Lori Landay (L1Aura Loire): Can you tell us how you use the kinect controller to manipulate objects in Second Life?

Glyph Graves: For those that don’t know what a kinect is, it’s a sensor device that can capture depth and shape data using a combination of infrared and visible light. I take the data and stream it into Second Life, then reconstruct the shapes by positioning prims.

For all of us technical geeks, how about some more detailed specs? The rest of you can take a catnap and come back for the answer to the next question!

I first made this in August right after the face piece but never got round to showing it except to a few people….” […Go to http://lindenarts.blogspot.com/2011/12/disembodiment-interview-with-glyph.html to read the rest of the interview]

Here is a cute badge for twitting this post. Thank you! Make sure to add the hashtag #educedge so that I can count how many tweets you’ve posted. There is a special award for that!





Mind controlled-avatar and telepresence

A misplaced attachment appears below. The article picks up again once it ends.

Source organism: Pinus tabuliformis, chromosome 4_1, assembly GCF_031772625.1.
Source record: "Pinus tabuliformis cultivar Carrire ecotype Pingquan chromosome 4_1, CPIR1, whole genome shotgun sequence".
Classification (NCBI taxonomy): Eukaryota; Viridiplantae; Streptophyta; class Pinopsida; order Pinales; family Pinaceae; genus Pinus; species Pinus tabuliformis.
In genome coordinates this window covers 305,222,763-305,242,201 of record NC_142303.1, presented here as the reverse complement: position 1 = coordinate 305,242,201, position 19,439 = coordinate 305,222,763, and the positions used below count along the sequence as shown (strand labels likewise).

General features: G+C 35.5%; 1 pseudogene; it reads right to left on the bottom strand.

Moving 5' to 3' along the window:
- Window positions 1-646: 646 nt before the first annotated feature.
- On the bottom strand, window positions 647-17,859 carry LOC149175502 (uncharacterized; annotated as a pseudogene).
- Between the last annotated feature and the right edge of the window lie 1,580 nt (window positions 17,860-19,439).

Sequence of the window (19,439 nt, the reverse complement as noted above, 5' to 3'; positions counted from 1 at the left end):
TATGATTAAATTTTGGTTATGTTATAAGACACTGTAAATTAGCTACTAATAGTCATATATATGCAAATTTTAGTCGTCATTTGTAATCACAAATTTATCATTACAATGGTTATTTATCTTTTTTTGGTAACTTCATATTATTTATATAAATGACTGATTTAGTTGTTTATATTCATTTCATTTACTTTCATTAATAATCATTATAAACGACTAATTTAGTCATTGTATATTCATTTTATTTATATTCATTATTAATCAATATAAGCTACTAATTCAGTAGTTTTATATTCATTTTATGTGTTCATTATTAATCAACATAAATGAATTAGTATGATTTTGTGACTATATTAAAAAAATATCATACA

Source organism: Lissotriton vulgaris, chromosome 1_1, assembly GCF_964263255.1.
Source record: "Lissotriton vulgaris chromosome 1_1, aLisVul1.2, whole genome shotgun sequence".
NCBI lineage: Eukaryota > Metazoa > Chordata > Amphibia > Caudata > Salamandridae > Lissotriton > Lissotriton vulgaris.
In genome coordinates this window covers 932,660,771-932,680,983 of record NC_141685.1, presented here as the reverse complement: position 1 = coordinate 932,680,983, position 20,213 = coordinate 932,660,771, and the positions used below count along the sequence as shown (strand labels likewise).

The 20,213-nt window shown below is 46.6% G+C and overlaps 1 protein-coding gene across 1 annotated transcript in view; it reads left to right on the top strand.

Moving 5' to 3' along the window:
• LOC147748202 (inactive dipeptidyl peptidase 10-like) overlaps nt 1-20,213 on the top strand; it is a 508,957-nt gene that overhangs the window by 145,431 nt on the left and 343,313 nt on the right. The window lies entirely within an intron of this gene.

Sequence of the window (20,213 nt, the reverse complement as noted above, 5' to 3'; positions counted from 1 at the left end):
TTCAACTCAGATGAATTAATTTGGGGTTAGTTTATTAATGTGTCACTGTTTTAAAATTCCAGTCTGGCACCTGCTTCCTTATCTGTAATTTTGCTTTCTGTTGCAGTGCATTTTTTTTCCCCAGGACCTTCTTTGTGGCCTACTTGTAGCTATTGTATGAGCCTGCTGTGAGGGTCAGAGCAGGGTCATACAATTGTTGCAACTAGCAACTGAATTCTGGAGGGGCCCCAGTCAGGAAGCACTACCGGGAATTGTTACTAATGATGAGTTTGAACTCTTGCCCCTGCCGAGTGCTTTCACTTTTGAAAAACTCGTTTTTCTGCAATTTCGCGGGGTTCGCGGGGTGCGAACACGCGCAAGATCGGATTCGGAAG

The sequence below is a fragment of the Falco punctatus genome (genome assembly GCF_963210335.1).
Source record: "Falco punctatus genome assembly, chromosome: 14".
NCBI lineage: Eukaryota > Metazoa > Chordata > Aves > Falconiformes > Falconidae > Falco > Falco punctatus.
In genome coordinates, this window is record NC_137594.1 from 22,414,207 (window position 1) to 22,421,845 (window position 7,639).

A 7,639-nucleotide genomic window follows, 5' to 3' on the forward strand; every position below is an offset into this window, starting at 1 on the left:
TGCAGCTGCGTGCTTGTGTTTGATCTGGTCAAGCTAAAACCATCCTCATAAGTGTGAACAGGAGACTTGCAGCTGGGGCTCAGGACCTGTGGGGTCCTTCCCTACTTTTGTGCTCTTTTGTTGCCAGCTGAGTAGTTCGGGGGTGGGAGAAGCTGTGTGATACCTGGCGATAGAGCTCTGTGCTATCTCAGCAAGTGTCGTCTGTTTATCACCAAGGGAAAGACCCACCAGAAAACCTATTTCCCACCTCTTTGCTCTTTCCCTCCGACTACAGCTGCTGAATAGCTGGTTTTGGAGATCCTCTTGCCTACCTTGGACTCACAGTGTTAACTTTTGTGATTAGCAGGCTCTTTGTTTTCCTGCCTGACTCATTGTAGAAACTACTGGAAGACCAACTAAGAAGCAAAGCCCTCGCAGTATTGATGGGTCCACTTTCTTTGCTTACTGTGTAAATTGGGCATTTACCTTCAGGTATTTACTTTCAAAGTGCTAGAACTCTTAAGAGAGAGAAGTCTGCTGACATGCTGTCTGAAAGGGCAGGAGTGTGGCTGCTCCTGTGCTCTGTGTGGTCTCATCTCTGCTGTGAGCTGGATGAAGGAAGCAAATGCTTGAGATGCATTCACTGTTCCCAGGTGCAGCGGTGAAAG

7 12 2011

On November 12, the Jerusalem Post broke the news (and reposted on the Digital Journal) that the team of the Advanced Virtuality Lab (AVL) is working on several brain-computer interfaces. The VERE project (Virtual Embodiment and Robotic Re-embodiment) is funded by the European Union. The team recently reported the successful use of a brain scanner to control a computer application interactively in real time. Friedman, the team leader, commented on the potential applications of the recent achievement: “You could control an avatar just by thinking about it and activating the correct areas in the brain.”

BCI research has already provided some (relatively) mainstream applications, as you remember showed up on June 5 and 6, 2010 at a global aerospace convention in Ontario (ref. https://sabinereljic.wordpress.com/2011/05/31/technology-that-can-help-physically-challenged-humans-communicate/)

The Islreali team is also interested in telepresence and what they call intelligent transformation, regarding avatar behaviors and cultural variables.  The project BEAMING (Being in Augmented Multi-modal Naturally-networked Gatherings) aims to develop new approaches to producing lifelike interactions using “mediated technologies such as surround video conference, virtual and augmented reality, virtual sense of touch (haptics) and spatialized audio and robotics.”

As seen in the Second Life recording,  a BEAMING proxy is a bot that has been programmed to answer questions and also reproduce the characteristic mannerisms and body language of the human it duplicates.

Go ahead and tweet this post. This is great news spanning BCI, semi-intelligent agents, and telepresence.